After years of uncertainty regarding the level of intent required to prove liability for inducing patent infringement, the Federal Circuit, in DSU Medical Corp. v. JMS Co., finally endorsed the specific intent standard detailed in the court's Manville Sales Corp. v. Paramount Systems, Inc. decision. This article examines the ramifications of DSU Medical Corp., especially in relation to the opinion of counsel defense to willful infringement. This article argues that the Federal Circuit's reliance on Manville Sales and MGM Studios, Inc. v. Grokster was misplaced, and that the adoption of the specific intent standard results in an elevated importance of the opinion of counsel defense to inducement. This could lead to confusion of willfulness and inducement intent for courts and juries, which, for policy reasons, should remain distinct.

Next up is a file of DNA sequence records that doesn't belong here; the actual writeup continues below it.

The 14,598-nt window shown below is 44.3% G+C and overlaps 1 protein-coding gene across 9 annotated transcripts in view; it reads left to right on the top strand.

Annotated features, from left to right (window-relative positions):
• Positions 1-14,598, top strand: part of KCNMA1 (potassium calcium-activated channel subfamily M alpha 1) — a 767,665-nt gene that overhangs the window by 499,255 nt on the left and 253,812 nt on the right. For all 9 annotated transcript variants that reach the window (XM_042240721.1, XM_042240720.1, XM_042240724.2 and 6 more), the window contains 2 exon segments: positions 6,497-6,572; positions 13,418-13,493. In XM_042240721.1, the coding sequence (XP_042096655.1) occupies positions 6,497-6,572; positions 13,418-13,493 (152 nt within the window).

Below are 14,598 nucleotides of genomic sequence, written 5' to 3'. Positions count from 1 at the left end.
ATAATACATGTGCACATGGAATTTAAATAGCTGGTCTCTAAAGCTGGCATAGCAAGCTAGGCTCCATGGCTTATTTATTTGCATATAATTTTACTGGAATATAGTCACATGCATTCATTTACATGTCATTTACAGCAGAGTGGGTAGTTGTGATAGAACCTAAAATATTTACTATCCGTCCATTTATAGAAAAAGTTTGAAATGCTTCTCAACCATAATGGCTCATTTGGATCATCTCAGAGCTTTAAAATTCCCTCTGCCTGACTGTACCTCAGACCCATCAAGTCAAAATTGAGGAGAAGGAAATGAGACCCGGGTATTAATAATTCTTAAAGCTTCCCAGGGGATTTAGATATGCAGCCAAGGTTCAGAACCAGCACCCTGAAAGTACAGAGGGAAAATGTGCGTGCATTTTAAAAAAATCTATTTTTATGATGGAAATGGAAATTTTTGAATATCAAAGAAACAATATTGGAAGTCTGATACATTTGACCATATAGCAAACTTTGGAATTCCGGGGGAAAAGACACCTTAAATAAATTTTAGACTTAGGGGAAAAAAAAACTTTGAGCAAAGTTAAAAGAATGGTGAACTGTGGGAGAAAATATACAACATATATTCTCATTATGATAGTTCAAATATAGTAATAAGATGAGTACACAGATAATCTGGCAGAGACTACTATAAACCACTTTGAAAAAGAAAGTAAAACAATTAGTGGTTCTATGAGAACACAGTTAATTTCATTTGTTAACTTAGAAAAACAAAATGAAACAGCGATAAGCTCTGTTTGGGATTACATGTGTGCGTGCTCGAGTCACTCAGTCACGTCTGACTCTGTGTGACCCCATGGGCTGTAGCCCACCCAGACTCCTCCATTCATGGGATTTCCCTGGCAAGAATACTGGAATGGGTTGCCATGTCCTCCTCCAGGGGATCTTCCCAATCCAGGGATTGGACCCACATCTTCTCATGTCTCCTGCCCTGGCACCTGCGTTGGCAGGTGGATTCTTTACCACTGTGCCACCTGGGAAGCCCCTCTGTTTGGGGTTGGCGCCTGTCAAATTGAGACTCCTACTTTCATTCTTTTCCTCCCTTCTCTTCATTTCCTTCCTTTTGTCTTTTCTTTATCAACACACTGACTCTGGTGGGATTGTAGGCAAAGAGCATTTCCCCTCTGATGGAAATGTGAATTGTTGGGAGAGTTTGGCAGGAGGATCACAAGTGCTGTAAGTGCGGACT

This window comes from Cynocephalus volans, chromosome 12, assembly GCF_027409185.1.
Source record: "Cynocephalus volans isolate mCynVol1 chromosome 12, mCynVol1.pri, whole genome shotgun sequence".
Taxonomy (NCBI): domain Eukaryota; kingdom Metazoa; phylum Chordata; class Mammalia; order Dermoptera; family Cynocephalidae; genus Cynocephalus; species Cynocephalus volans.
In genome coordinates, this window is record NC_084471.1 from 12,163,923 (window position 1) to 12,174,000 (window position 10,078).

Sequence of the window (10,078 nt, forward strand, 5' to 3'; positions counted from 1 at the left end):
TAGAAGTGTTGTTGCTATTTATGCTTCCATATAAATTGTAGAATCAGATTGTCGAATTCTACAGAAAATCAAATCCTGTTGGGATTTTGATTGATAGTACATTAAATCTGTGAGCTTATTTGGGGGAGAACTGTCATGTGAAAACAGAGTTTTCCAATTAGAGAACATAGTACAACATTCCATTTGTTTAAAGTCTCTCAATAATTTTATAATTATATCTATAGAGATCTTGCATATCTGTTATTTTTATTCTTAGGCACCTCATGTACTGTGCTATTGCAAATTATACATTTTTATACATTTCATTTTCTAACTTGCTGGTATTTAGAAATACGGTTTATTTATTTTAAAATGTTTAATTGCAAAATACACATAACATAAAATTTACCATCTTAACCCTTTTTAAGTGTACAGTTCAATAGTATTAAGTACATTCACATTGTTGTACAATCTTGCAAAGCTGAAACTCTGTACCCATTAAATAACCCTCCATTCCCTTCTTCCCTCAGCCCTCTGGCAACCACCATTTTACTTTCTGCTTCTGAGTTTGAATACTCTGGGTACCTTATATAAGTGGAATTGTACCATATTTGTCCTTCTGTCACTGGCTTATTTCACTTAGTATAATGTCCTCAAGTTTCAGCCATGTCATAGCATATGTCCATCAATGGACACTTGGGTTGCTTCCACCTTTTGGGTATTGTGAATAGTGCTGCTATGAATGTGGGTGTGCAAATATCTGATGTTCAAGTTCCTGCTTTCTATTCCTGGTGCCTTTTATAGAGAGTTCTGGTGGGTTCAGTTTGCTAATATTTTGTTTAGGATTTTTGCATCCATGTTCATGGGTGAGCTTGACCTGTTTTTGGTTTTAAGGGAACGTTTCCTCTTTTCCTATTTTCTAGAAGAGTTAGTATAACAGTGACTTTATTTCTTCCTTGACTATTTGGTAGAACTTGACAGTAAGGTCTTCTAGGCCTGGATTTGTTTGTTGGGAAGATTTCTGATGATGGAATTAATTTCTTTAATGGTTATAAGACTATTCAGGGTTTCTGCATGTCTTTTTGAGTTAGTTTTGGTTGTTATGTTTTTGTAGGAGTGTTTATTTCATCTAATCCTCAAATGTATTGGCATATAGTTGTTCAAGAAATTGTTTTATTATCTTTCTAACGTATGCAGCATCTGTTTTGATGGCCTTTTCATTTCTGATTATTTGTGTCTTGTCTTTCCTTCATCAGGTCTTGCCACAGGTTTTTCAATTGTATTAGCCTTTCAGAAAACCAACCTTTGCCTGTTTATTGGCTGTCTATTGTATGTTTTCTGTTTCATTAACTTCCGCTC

Eric L. Lane, The Federal Circuit's Inducement Conflict Resolution: The Flawed Foundation and Ignored Implications of DSU Medical, 6 J. Marshall Rev. Intell. Prop. L. 198 (2007)